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What I See When I Look at Sound

BY PICA | 18-Jun-2014
What I See When I Look at Sound is an exhibition of sound that launches new pieces by five outstanding Australian artists. This exhibition unites radically different manifestations and improvisations on the theme of seeing and shaping sound. Ruminating on the fringes of the musical encounter before, during and after the live gig or performance, the works in the exhibition are synaesthetic offerings for our senses, profoundly shifting the registers that we usually associate with sound.
Venue: Perth Institute of Contemporary Art
Address: Perth Cultural Centre, 51 James Street Northbridge, 6003
Date: 12 July - 31 August 2014
Time: 10am - 5pm
Ticket: Free
Web: http://www.pica.org.au/view/What+I+See+When+I+Look+at+Sound/1844/
: https://www.facebook.com/PICAARTS
Kynan Tan, multiplicity, 2012-13 (still). Image courtesy the artist.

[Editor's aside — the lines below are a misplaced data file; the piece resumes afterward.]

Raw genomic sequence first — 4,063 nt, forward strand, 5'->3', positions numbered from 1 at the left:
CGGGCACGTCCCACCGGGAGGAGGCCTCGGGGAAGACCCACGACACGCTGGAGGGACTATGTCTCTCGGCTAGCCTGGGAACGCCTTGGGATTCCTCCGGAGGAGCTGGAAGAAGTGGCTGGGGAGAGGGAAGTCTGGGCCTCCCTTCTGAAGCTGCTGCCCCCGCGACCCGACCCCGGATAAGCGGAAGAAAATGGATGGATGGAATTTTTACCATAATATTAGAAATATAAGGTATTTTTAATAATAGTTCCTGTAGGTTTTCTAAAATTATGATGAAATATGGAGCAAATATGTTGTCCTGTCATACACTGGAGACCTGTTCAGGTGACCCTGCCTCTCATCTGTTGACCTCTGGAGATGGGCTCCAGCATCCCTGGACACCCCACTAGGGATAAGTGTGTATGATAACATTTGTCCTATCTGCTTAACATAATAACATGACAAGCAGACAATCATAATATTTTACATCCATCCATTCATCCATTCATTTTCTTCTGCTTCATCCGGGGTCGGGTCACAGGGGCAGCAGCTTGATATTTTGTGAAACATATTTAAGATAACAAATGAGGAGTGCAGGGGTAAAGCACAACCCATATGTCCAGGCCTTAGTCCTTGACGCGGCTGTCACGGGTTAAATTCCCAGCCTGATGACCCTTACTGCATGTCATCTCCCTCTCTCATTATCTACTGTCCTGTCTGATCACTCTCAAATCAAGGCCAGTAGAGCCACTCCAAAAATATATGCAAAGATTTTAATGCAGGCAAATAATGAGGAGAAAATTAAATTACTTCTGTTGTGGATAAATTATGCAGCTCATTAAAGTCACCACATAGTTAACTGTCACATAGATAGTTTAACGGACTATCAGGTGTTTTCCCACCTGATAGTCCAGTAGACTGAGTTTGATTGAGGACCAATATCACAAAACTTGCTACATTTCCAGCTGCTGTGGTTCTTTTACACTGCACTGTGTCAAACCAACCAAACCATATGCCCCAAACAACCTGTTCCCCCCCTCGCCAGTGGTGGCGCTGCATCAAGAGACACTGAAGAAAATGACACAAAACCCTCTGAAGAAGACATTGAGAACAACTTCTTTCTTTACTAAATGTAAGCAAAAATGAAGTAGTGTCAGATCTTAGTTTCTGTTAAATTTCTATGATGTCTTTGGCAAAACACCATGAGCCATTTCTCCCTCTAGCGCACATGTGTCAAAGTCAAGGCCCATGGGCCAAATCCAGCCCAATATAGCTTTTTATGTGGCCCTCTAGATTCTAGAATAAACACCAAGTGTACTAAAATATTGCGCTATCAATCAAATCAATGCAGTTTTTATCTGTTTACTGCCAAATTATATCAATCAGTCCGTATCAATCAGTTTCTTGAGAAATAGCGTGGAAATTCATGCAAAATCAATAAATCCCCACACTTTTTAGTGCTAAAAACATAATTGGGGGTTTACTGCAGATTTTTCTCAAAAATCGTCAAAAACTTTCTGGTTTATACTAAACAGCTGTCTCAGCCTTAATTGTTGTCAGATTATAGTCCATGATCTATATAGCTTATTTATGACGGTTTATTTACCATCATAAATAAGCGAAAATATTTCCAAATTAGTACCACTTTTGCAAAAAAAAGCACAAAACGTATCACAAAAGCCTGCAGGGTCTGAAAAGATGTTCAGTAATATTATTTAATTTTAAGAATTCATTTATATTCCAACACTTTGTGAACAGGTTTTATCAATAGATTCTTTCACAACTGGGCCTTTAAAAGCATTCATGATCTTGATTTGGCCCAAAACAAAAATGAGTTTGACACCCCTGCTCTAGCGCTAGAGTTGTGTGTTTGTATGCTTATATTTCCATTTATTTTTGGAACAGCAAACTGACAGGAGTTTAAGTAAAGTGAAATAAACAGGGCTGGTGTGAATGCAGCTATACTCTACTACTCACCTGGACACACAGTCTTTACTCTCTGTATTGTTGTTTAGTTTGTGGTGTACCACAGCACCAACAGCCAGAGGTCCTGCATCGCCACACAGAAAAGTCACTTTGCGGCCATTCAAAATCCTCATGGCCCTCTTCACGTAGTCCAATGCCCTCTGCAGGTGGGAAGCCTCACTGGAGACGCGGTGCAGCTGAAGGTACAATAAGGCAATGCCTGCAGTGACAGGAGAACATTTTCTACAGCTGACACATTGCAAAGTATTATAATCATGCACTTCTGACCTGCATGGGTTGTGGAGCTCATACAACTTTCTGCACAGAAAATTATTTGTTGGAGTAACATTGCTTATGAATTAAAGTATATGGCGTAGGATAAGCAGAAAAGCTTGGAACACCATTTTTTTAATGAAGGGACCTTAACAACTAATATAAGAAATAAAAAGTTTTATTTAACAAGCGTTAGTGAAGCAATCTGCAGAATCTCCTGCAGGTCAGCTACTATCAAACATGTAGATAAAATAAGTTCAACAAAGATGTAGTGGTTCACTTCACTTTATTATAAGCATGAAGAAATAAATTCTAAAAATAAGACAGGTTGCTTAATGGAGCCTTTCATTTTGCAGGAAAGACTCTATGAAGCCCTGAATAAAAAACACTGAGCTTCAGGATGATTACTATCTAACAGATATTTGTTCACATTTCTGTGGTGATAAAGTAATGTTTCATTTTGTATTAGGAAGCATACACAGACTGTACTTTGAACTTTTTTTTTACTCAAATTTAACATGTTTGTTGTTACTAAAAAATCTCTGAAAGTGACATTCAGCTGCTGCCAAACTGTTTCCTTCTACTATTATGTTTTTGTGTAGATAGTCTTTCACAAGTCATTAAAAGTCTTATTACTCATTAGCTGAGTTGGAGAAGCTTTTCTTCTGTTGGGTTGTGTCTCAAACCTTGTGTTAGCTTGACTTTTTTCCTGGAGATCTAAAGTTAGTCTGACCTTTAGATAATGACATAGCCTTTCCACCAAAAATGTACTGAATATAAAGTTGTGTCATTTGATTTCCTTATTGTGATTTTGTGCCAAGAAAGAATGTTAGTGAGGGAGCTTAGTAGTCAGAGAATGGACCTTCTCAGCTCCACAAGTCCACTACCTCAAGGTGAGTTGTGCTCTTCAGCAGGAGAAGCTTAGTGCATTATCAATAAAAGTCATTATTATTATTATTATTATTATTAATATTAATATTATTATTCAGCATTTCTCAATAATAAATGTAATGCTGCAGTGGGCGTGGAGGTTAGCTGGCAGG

What I See When I Look at Sound is an exhibition of sound that launches new pieces by five outstanding Australian artists. Each artist has designed a work for extended play within PICA's galleries, speculating on what it means to visualise and encounter sound art today. The works are each systems unto themselves, often manipulating the creative process of improvisation while relying on graphic notations, code, algorithms and applications to generate or imagine new compositions. Matthew Gingold has created an extraordinary self-playing orchestra in which the instruments are light bulbs, radios and relays, creating a symphony of signals, shadows and electronic chatter. Cat Hope's sound sculpture of seven bass guitars and amps is a reverb tower of feedback which stands in dialogue with Lauren Brown's silent catalogue of sounds meditating on the way we listen to, see, transcribe and share sound. Kynan Tan's double projection and multi-screen work creates isolated and controlled sonic and visual chambers, a counterpoint to Lyndon Blue's interactive installation is a strange malleable music video in which film footage of the Hindenburg disaster and a soundtrack composed by the artist is manipulated by visitors via a theremin. This exhibition unites radically different manifestations and improvisations on the theme of seeing and shaping sound. Ruminating on the fringes of the musical encounter before, during and after the live gig or performance, the works in the exhibition are synaesthetic offerings for our senses, profoundly shifting the registers that we usually associate with sound.